Nile

Valgrind – Condemnation Review

Valgrind – Condemnation Review

“Most of us know someone who doesn’t speak often, but when they do, we listen. Case in point: Not long ago, I received a cryptic message from Ferrous Beuller that simply said, “You should pick up the new Valgrind for review.” And that’s all it took.” Iron commands.

Necrowretch – The Ones from Hell Review

Necrowretch – The Ones from Hell Review

“I tend to steer clear of death metal as a genre. There are two principal reasons for this. First, I don’t really like death metal – the unrelenting nature of the music, coupled with the dying frog vocals, just doesn’t do it for me. Second – and as a function of the first – I don’t know much about it. But, if you stick a ‘blackened’ tag in front of ‘death metal,’ shit, I guess I’ll give it a go. So, French stalwarts Necrowretch, I hope you feel suitably honored by the amateur treatment your fourth full-length, The Ones from Hell, is about to receive.” Death for dummies.

Svart Crown – Wolves Among the Ashes Review

Svart Crown – Wolves Among the Ashes Review

“While Svart Crown have never shied away from ambitious concepts, Wolves Among the Ashes presents, for better or worse, the most direct sublimation of extramusical ideas in their style. Initially, the music is as demented as the psychological and sociological madness they choose to explore.” Wolves and madmen.

Ade – Rise of the Empire Review

Ade – Rise of the Empire Review

“Further line-up changes have occurred in the intervening years, yet even with new members in tow, Ade‘s signature formula remains intact on their fourth LP, entitled Rise of the Empire. Comparisons to the legendary Nile are unavoidable and apt, yet also form a simplified analysis of a sound Ade can call their own. However, amidst more line-up fractures hampering the band, can Ade muster up the inspiration to deliver a knockout blow in the vein of past offerings?” Et tu, Ade?

Hour of Penance – Misotheism

Hour of Penance – Misotheism

Hour of Penance have always been a great representation of Italy’s brand of death metal. Whether or not you enjoy that particular approach is down to personal preference, but their quality can’t be disputed. In an effort to fend off stagnation, the band have actively attempted to refine their sound since Sedition. Regicide and Cast the First Stone showcased a much more succinct pummeling. Without wanting to carve a potential rut, Misotheism sees Hour of Penance subtly shifting shape once more.” Killing time.

Nile – Vile Nilotic Rites Review

Nile – Vile Nilotic Rites Review

“I fucking love Nile and I’m certainly not alone. For many, they represent the upper echelons of extreme metal. But with such elevation comes even loftier expectation. Particularly after a decade of lackluster output. At the Gates of Sethu was beleaguered with limp songwriting and a vapid production whereas What Should Not be Unearthed tried too hard to make amends with blunt force boredom and impenetrable brickwalling. Such turmoil usually infers necessary change and ninth album Vile Nilotic Rites features some serious lineup alterations. Despite the album being predictably marketed under the auspice of the dreaded “comeback” and the added scrutiny inherent in new membership, my question remains singular and simple. Are Nile any fucking good again?” Back in the snake pit.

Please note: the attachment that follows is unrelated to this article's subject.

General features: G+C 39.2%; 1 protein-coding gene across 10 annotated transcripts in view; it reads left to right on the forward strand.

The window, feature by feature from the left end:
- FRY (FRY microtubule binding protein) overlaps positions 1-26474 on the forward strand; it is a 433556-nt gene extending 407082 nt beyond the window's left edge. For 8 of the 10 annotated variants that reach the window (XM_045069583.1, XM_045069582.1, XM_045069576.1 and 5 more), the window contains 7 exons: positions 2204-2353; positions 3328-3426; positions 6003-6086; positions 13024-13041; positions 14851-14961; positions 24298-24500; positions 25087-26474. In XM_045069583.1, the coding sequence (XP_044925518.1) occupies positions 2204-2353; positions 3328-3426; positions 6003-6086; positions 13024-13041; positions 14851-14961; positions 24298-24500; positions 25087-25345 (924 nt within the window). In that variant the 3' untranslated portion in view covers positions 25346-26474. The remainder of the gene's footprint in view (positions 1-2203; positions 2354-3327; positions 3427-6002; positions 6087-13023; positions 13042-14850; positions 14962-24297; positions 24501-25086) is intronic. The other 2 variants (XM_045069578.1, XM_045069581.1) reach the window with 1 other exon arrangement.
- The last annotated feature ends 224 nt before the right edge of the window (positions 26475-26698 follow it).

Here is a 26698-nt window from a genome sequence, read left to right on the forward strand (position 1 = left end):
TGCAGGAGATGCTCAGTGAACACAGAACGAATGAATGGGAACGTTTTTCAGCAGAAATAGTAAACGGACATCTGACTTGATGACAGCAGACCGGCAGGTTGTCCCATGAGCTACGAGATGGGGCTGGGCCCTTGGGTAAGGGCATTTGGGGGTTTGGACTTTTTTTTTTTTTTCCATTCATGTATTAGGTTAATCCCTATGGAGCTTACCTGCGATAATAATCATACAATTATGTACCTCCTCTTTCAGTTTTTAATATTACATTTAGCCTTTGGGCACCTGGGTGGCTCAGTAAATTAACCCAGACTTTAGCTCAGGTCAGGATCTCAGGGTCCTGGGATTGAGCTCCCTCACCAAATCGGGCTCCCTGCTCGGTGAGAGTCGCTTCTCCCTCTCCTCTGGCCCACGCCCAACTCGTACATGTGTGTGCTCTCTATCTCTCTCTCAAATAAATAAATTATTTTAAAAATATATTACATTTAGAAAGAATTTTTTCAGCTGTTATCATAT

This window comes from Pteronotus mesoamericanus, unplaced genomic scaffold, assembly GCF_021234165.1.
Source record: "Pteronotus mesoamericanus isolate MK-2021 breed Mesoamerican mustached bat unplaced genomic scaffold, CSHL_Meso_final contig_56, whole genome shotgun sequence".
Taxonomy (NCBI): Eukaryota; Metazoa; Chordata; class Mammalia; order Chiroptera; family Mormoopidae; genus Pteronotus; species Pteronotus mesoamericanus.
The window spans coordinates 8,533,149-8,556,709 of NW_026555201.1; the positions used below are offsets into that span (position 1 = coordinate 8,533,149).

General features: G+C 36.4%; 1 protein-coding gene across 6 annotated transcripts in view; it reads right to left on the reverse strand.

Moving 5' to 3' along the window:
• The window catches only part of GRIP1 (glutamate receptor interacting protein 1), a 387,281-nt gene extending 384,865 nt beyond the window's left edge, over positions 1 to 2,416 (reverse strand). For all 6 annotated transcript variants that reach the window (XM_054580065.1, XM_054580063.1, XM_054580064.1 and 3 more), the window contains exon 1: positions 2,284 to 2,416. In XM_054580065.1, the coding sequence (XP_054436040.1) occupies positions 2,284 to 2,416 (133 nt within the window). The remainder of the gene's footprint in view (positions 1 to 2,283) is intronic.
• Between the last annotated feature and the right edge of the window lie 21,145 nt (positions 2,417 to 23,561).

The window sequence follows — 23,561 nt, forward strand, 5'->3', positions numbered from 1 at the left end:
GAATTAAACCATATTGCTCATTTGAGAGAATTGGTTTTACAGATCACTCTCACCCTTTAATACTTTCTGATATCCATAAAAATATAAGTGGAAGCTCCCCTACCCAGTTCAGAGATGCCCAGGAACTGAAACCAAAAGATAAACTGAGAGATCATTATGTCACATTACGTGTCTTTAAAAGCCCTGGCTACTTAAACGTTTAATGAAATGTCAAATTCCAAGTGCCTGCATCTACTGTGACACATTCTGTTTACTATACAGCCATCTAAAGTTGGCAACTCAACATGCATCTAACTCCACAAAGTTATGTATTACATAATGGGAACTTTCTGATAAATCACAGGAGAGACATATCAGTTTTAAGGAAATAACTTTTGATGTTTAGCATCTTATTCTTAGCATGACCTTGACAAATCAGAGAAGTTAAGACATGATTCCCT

Arallu – En Olam Review

Arallu – En Olam Review

“I now recognize AMG‘s Law ov Diminishing Albums as a cold and cruelly ironic constant, and subsequently I slowly shuffled up to Six‘s successor, the septimal En Olam, with extreme arthritis and trepidation. By the time it was all over, I sighed wearily and shuffled even more gingerly back to my sleeping perch—for such was the extent of my physical capabilities in the wake of the ass beating that En Olam had just given me.” Desert for dinner.

Arkhaaik – *dʰg̑ʰm̥tós Review

Arkhaaik – *dʰg̑ʰm̥tós Review

Arkhaaik have, for reasons best known to them, decided to write and perform this in proto-Indo-European (PIE). The PIE tongue, last spoken several thousand years BC, remains only partially reconstructed. And this, according to my extensive Wikipedia research, at least explains the asterisks, which are used to mark reconstructed words. What’s that? Enough linguistic history? Well, there’s more but, if you’re sure.” Dead tongues and other creepy things.